• So if this is domain model logic you shouldn't use/rely on the uniqueness constraint in your database? And the domain code for creating and updating usernames should be mutually exclusive and enforce uniqueness? What about someone just batch inserting new and duplicate usernames directly into the database bypassing domain model logic? – Wouter Mar 29 at 12:23
0

There are multiple solution to this problem. I will give one that imply the creation of an specialized aggregate who's responsibility is username allocations. The language is PHP, but I hope that is generally understandable.

So the ideea is that the UsernameAggregate is verifying that the username uniqueness invariant is respected. It accepts the command AllocateUsername to allocate an username and raises an event or throws an error. This command is dispatched before the command RegisterNewUser is dispatched, in the Application layer.

class UsernameAggregate
{
    private $allocatedUsernames = array();

    public static function getAggregateId():Guid
    {
        //singleton aggregate
        return Guid::fromFixedString(self::class);
    }

    public function handleAllocateUsername(AllocateUsername $command)
    {
        if ($this->isUsernameTaken($command->getUsername())) {
            throw new \Exception("This username is already taken");
        }

        yield new UsernameWasAllocated($command->getIdUser(), $command->getUsername());
    }

    public function applyUsernameWasAllocated(UsernameWasAllocated $event)
    {
        $this->addUsername($event->getUsername());
    }

    private function isUsernameTaken(string $username):bool
    {
        return isset($this->allocatedUsernames[$username]);
    }

    private function addUsername(string $username)
    {
        $this->allocatedUsernames[$username] = 1;
    }
}

In the Application layer:

public function registerNewUser($username, $userId)
{
    $this->commandDispatcher->dispatchCommand(new AllocateUsername($username));
    $this->commandDispatcher->dispatchCommand(new RegisterNewUser($userId, $username));
}

If the username is already taken, then an exception is thrown and RegisterNewUser command never gets dispatched, thus enforcing the invariant. In my code, CommandDispatcher is responsible for loading the aggregate, command dispatching and saving the events to the event store, in a transactional way (source) .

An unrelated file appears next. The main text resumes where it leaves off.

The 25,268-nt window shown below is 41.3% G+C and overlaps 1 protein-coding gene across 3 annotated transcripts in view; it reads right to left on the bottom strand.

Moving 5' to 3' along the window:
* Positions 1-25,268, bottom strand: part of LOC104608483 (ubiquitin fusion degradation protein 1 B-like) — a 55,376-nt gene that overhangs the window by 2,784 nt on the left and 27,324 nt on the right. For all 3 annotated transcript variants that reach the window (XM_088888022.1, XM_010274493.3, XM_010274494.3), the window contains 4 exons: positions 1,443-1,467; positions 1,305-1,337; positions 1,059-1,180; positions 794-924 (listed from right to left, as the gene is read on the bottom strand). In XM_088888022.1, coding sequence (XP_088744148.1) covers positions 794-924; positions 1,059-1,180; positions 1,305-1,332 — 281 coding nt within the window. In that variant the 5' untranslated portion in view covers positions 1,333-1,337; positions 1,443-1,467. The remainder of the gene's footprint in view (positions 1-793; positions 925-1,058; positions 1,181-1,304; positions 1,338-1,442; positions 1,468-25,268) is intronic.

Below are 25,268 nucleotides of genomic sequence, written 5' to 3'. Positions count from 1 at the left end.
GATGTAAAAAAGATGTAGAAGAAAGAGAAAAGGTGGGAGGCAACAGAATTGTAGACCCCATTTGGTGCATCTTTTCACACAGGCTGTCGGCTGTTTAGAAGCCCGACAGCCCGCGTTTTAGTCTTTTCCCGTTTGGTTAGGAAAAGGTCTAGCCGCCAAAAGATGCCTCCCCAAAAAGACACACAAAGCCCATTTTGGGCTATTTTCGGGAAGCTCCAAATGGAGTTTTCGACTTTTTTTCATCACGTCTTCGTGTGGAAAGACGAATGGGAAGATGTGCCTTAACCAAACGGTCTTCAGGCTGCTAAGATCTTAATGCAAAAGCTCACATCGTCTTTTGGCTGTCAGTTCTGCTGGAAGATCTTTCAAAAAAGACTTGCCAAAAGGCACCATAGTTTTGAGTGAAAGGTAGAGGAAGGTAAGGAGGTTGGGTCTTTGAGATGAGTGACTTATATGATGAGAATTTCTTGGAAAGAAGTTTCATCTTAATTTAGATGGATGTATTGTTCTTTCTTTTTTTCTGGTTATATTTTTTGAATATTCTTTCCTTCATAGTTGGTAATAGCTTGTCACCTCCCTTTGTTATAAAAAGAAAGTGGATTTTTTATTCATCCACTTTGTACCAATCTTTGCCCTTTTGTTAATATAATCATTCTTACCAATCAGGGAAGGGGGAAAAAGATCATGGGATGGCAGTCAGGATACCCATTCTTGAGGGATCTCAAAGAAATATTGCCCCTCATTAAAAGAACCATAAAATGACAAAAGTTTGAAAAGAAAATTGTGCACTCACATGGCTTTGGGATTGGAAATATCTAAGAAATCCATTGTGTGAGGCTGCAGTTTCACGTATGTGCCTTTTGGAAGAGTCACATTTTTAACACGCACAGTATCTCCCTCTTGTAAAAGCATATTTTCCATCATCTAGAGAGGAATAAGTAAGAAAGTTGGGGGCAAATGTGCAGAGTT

• @plax The point is that the event is persisted in the event store and the second atempt to allocate the username would rehydrate the aggregate with this event and then thrown an exception. This is basic Event Sourcing. – Constantin Galbenu Feb 15 '17 at 5:16
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    I don't think I understand the design. :S Probably I don't have the skills. Wouldn't it be better to put this into a domain service? Can you write something about why this singleton aggregate is the best solution here? – inf3rno Feb 15 '17 at 8:25
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    @inf3rno I like my domain services to be stateless – Constantin Galbenu Feb 15 '17 at 9:28
  • You added an entire service/event bus to check whether a username is available, which could have been simply done using a single select? You overengineered the solution of a very simple problem. Don't use concepts just because they're cool. You should KISS. Not to mention, you current solution requires to load all currently used usernames into application memory, that just does not seem right. – Andy Feb 15 '17 at 17:01
  • @David Packer the OP asked for a solution like this. As I said, there are multiple solution. I could think of at least 2 solutions that are faster/lighter. – Constantin Galbenu Feb 15 '17 at 17:09